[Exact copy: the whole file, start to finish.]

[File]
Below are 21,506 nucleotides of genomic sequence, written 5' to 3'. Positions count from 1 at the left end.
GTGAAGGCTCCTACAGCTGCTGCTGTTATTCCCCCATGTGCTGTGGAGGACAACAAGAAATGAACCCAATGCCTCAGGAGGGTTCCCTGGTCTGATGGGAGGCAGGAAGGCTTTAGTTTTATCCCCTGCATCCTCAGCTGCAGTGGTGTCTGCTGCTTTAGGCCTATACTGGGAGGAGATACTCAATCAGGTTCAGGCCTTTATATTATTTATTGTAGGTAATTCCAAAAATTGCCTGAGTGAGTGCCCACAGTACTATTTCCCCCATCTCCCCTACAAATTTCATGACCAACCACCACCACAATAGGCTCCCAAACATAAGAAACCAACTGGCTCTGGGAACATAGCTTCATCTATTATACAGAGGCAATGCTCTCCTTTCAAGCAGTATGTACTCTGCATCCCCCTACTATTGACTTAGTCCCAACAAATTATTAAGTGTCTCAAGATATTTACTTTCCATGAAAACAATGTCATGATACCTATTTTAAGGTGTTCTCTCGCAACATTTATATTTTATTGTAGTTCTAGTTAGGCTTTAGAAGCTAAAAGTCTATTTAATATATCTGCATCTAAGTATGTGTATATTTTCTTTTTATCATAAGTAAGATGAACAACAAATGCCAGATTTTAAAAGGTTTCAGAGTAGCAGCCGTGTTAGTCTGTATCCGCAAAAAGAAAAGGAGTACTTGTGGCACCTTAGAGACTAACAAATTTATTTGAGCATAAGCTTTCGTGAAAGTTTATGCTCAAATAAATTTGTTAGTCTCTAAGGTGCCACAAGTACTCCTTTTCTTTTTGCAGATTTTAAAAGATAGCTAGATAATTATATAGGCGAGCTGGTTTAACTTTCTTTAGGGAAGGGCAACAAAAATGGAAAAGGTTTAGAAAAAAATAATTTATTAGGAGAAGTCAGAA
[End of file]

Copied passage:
Below are 21,506 nucleotides of genomic sequence, written 5' to 3'. Positions count from 1 at the left end.
GTGAAGGCTCCTACAGCTGCTGCTGTTATTCCCCCATGTGCTGTGGAGGACAACAAGAAATGAACCCAATGCCTCAGGAGGGTTCCCTGGTCTGATGGGAGGCAGGAAGGCTTTAGTTTTATCCCCTGCATCCTCAGCTGCAGTGGTGTCTGCTGCTTTAGGCCTATACTGGGAGGAGATACTCAATCAGGTTCAGGCCTTTATATTATTTATTGTAGGTAATTCCAAAAATTGCCTGAGTGAGTGCCCACAGTACTATTTCCCCCATCTCCCCTACAAATTTCATGACCAACCACCACCACAATAGGCTCCCAAACATAAGAAACCAACTGGCTCTGGGAACATAGCTTCATCTATTATACAGAGGCAATGCTCTCCTTTCAAGCAGTATGTACTCTGCATCCCCCTACTATTGACTTAGTCCCAACAAATTATTAAGTGTCTCAAGATATTTACTTTCCATGAAAACAATGTCATGATACCTATTTTAAGGTGTTCTCTCGCAACATTTATATTTTATTGTAGTTCTAGTTAGGCTTTAGAAGCTAAAAGTCTATTTAATATATCTGCATCTAAGTATGTGTATATTTTCTTTTTATCATAAGTAAGATGAACAACAAATGCCAGATTTTAAAAGGTTTCAGAGTAGCAGCCGTGTTAGTCTGTATCCGCAAAAAGAAAAGGAGTACTTGTGGCACCTTAGAGACTAACAAATTTATTTGAGCATAAGCTTTCGTGAAAGTTTATGCTCAAATAAATTTGTTAGTCTCTAAGGTGCCACAAGTACTCCTTTTCTTTTTGCAGATTTTAAAAGATAGCTAGATAATTATATAGGCGAGCTGGTTTAACTTTCTTTAGGGAAGGGCAACAAAAATGGAAAAGGTTTAGAAAAAAATAATTTATTAGGAGAAGTCAGAA